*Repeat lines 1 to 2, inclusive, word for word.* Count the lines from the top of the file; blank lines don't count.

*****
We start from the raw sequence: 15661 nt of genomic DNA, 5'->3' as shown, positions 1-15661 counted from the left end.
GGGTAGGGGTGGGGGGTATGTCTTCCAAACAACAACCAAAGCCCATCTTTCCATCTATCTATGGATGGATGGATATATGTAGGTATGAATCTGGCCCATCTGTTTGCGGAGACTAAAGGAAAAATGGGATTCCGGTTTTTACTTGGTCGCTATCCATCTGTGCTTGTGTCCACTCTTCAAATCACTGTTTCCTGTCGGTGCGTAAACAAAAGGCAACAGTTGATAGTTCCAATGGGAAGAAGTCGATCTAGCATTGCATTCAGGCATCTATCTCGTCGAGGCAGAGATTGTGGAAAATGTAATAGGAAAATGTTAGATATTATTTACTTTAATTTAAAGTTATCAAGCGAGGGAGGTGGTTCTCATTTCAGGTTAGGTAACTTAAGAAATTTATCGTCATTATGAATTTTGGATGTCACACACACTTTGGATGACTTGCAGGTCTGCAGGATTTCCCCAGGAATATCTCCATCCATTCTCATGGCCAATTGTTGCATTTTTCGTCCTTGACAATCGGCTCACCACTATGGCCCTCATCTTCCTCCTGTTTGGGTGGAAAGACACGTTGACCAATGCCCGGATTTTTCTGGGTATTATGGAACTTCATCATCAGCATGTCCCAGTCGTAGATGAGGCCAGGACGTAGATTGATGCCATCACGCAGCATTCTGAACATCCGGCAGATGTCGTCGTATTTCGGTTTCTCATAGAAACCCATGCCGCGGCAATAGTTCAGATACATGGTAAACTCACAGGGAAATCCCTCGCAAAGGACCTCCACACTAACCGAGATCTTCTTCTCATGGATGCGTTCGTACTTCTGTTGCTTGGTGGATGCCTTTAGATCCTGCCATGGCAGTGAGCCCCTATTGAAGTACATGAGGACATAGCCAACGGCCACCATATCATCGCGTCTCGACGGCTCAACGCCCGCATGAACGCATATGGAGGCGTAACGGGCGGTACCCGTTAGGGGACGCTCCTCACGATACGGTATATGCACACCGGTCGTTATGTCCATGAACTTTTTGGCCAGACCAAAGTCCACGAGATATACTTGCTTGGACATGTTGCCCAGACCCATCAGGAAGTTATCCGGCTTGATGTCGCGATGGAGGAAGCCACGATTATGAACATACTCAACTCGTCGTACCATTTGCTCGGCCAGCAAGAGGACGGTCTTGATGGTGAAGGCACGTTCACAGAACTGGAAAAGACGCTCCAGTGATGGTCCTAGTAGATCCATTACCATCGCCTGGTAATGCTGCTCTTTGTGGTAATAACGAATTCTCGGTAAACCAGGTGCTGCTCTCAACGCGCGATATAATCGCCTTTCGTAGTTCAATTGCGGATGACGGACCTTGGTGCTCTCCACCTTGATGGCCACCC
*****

We start from the raw sequence: 15661 nt of genomic DNA, 5'->3' as shown, positions 1-15661 counted from the left end.
GGGTAGGGGTGGGGGGTATGTCTTCCAAACAACAACCAAAGCCCATCTTTCCATCTATCTATGGATGGATGGATATATGTAGGTATGAATCTGGCCCATCTGTTTGCGGAGACTAAAGGAAAAATGGGATTCCGGTTTTTACTTGGTCGCTATCCATCTGTGCTTGTGTCCACTCTTCAAATCACTGTTTCCTGTCGGTGCGTAAACAAAAGGCAACAGTTGATAGTTCCAATGGGAAGAAGTCGATCTAGCATTGCATTCAGGCATCTATCTCGTCGAGGCAGAGATTGTGGAAAATGTAATAGGAAAATGTTAGATATTATTTACTTTAATTTAAAGTTATCAAGCGAGGGAGGTGGTTCTCATTTCAGGTTAGGTAACTTAAGAAATTTATCGTCATTATGAATTTTGGATGTCACACACACTTTGGATGACTTGCAGGTCTGCAGGATTTCCCCAGGAATATCTCCATCCATTCTCATGGCCAATTGTTGCATTTTTCGTCCTTGACAATCGGCTCACCACTATGGCCCTCATCTTCCTCCTGTTTGGGTGGAAAGACACGTTGACCAATGCCCGGATTTTTCTGGGTATTATGGAACTTCATCATCAGCATGTCCCAGTCGTAGATGAGGCCAGGACGTAGATTGATGCCATCACGCAGCATTCTGAACATCCGGCAGATGTCGTCGTATTTCGGTTTCTCATAGAAACCCATGCCGCGGCAATAGTTCAGATACATGGTAAACTCACAGGGAAATCCCTCGCAAAGGACCTCCACACTAACCGAGATCTTCTTCTCATGGATGCGTTCGTACTTCTGTTGCTTGGTGGATGCCTTTAGATCCTGCCATGGCAGTGAGCCCCTATTGAAGTACATGAGGACATAGCCAACGGCCACCATATCATCGCGTCTCGACGGCTCAACGCCCGCATGAACGCATATGGAGGCGTAACGGGCGGTACCCGTTAGGGGACGCTCCTCACGATACGGTATATGCACACCGGTCGTTATGTCCATGAACTTTTTGGCCAGACCAAAGTCCACGAGATATACTTGCTTGGACATGTTGCCCAGACCCATCAGGAAGTTATCCGGCTTGATGTCGCGATGGAGGAAGCCACGATTATGAACATACTCAACTCGTCGTACCATTTGCTCGGCCAGCAAGAGGACGGTCTTGATGGTGAAGGCACGTTCACAGAACTGGAAAAGACGCTCCAGTGATGGTCCTAGTAGATCCATTACCATCGCCTGGTAATGCTGCTCTTTGTGGTAATAACGAATTCTCGGTAAACCAGGTGCTGCTCTCAACGCGCGATATAATCGCCTTTCGTAGTTCAATTGCGGATGACGGACCTTGGTGCTCTCCACCTTGATGGCCACCC